Last Days

Luke 21.5-19; 2 Thessalonians 3.7-12

 

What do the following all have in common:

Jimmy Carter and Barack Obama, Nelson Mandela and Yasser Aarafat, Desmond Tutu and Lech Walesa, Mother Teresa and Martin Luther King, Mikhail Gorbachev and the Dalai Lama? 

They have all been awarded the Nobel Peace Prize. The Nobel Peace Prize rewards those who have worked especially hard for peace, to promote human rights or to provide humanitarian relief. It praises what is good and positive about humanity when we try to make part of the world a better place. And yet the prize with its large financial reward was set up to assuage a guilty conscience for making the world a worse place.

The Swedish inventor Alfred Nobel had made a fortune from the development of nitroglycerine into dynamite and gelignite, inventing more effective ways to create explosions. In 1888 false rumours circulated that he had died and a premature obituary appeared in a French newspaper which declared 'Le marchand de la mort est mort', the merchant of death is dead. The writer alleged that Nobel had made his fortune by finding ways to kill more people faster than ever before. Nobel was reputedly so affected by this verdict on his life that he left his fortune of some two million pounds to set up the Nobel prizes in science, medicine, literature and peace. Nobel wanted to use his fortune to encourage others to work for the good of others.

Mankind is capable of great good and great evil. We can use our knowledge and creativity to good ends or to bad. Knowledge once acquired cannot be forgotten. Mankind is easily capable of bringing to an end to life on this planet.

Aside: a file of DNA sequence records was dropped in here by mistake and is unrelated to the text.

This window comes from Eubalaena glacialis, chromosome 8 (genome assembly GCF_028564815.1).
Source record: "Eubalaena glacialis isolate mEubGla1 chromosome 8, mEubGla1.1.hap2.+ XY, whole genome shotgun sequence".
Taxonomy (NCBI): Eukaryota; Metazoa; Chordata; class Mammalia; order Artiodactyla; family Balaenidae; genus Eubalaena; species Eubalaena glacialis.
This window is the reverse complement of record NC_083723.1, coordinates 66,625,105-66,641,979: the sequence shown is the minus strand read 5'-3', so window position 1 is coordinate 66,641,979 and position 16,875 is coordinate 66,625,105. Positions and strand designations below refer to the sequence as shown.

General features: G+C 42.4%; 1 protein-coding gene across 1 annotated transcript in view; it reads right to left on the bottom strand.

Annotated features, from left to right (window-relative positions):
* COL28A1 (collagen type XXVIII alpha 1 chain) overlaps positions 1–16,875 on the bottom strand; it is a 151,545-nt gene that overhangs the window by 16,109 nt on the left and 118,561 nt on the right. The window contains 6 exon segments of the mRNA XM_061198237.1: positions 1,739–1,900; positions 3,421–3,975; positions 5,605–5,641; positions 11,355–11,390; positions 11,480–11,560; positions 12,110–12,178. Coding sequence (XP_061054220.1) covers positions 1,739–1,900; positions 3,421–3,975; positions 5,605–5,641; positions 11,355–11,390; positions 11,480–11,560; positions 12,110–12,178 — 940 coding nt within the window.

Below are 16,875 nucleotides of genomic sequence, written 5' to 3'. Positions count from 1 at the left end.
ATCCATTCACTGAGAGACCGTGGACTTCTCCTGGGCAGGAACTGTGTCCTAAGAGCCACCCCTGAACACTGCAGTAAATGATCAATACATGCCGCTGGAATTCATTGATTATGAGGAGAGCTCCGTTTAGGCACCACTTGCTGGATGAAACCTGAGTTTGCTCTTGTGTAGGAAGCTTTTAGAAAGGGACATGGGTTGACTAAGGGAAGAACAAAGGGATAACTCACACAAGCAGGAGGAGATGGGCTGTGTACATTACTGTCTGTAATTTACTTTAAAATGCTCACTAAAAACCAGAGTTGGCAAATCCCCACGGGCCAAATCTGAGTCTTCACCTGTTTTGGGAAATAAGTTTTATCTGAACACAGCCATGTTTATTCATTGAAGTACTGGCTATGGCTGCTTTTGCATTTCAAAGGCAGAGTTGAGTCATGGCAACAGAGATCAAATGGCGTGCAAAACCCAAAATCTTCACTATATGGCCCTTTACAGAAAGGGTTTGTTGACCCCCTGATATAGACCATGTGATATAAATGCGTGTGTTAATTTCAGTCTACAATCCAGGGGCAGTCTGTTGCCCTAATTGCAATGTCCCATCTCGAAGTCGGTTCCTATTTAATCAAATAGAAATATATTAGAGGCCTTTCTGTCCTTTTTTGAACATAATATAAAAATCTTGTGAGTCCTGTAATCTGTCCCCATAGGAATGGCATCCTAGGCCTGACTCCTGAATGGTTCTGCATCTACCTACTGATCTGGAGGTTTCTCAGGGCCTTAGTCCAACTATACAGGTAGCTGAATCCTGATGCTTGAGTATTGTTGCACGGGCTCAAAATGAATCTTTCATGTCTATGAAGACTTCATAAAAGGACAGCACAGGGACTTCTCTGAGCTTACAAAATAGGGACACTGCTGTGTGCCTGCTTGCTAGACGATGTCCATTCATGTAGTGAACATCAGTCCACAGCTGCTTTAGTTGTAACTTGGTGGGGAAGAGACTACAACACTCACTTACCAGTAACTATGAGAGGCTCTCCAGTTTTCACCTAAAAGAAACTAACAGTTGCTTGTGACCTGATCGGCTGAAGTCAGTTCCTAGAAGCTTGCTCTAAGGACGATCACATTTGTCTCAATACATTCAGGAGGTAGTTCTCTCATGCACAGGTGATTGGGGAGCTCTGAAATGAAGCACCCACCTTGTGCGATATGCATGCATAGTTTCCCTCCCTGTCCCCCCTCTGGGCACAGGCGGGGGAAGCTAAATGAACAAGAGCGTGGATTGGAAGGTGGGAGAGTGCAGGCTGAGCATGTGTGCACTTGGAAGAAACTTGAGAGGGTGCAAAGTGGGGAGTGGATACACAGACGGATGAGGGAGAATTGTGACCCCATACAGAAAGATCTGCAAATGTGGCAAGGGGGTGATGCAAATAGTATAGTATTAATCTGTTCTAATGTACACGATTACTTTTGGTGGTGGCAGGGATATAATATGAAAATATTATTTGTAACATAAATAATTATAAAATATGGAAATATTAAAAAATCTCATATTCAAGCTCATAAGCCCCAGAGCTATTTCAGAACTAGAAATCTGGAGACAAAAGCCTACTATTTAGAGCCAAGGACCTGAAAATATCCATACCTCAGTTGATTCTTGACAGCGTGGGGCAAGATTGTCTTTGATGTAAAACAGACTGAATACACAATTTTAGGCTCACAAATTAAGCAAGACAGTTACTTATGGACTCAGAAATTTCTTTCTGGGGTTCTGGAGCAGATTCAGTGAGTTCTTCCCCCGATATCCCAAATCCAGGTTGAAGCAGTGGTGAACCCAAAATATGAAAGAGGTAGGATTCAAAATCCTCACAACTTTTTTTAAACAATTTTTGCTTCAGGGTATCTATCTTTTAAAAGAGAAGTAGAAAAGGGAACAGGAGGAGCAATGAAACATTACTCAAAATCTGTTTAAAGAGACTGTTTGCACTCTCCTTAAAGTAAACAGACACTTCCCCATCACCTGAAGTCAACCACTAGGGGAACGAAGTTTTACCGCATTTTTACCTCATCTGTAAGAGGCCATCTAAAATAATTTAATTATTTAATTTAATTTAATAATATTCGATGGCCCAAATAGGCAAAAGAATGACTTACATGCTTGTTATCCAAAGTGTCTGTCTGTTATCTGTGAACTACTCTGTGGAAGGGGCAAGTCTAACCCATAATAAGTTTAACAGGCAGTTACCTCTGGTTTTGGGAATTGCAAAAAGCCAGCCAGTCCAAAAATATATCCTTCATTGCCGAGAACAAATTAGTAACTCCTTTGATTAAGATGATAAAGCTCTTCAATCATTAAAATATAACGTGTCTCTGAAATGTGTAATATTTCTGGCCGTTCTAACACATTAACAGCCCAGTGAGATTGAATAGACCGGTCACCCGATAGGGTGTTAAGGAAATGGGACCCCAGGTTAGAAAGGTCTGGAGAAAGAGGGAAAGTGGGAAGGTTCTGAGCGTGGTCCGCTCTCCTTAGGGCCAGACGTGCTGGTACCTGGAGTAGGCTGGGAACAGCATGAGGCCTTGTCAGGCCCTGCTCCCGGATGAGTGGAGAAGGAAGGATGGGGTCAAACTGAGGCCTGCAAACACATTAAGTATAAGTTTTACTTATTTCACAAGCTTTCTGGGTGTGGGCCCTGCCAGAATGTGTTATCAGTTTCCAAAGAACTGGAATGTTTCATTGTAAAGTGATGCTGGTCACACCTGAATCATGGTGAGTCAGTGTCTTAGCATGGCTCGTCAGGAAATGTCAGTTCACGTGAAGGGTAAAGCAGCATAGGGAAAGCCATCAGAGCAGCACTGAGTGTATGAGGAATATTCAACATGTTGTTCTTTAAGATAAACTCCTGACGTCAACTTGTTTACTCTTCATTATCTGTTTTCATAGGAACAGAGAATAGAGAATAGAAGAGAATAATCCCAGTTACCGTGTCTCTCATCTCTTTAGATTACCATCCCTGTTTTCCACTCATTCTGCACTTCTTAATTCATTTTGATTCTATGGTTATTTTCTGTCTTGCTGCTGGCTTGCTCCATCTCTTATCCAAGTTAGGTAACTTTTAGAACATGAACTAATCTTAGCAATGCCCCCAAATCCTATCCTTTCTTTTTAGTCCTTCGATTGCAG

When we read today’s gospel we might think that we are coming towards the end days that Jesus speaks about. But Christians in every age have recognised these signs.1400 years ago St Gregory wrote that

‘this world is in haste and the end approaches and therefore in the world things go from bad to worse and so it must of necessity deteriorate greatly on account of the people’s sins.’

Some of the Thessalonians, to whom Paul addressed his letters, believed that the end time had already come and so they could eat, drink and be merry, and do what they liked.

As the clocks struck twelve to mark the beginning of the third millennium in the year 2000 some people expected the end of the world. Others look for signs in the prophecies of Daniel and the book of Revelation to point to when the end days shall be. The disciples ask to know when this will be. For Jesus the timing of the end days is not important; it is the time before it which his disciples should be most concerned with.

Jesus says that if the disciples trust in him they will be able to withstand all that is thrown at them when they are persecuted for his sake. He tells them not to rely on their own strength but to let the Holy Spirit inspire them with the right words. Jesus will give them words and a wisdom that none of their opponents will be able to withstand or contradict. We too must endure, and continue the struggle to live an authentic Christian life.

Though most would not recognize it, mankind is accountable to God as well as to itself for what it does in the world. Most things that we do have consequences. There are signs all around us of what we are doing to our world, and to one another, but we never seem to learn, we continue to see the world from a selfish ‘me’ standpoint rather than an  ‘us’ standpoint of shared humanity.

The Danish philosopher, Kierkegaard, compared the world to a theatre where a variety show is proceeding, with mankind as both audience and performers. Each act is more fantastic than the last, and is applauded by the audience. Suddenly the manager comes forward. He apologizes for the interruption, but the theatre is on fire, and he begs his patrons to leave in an orderly fashion. The audience think this is the most amusing turn of the evening, and cheer thunderously. The manager again implores them to leave the burning building, and he is again applauded vigorously. At last he can do no more. The fire races through the whole building with the fun-loving audience trapped inside.

Kierkegaard concluded that he had to think sometimes that our age will go down in fiery destruction to the applause of a crowded house of cheering spectators.

There are signs all around us, but do we want to see? Warnings are given to us, but do we want to listen?